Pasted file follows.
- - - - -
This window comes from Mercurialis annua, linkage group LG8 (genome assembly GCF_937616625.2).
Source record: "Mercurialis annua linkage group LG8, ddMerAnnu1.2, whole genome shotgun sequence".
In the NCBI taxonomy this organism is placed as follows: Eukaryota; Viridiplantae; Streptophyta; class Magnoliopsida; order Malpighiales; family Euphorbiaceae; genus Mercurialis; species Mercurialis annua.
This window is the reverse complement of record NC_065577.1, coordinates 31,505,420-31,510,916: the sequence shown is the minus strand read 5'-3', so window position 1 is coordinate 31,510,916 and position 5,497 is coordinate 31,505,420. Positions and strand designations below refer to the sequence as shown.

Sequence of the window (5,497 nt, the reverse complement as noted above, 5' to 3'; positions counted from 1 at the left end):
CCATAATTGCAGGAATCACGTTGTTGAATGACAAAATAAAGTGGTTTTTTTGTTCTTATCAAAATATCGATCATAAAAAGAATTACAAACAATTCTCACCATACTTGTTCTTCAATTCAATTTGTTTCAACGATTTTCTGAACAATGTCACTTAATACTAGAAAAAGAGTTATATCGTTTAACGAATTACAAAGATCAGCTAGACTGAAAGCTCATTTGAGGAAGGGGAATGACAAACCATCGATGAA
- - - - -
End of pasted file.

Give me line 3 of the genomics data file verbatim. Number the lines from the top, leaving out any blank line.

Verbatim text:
In the NCBI taxonomy this organism is placed as follows: Eukaryota; Viridiplantae; Streptophyta; class Magnoliopsida; order Malpighiales; family Euphorbiaceae; genus Mercurialis; species Mercurialis annua.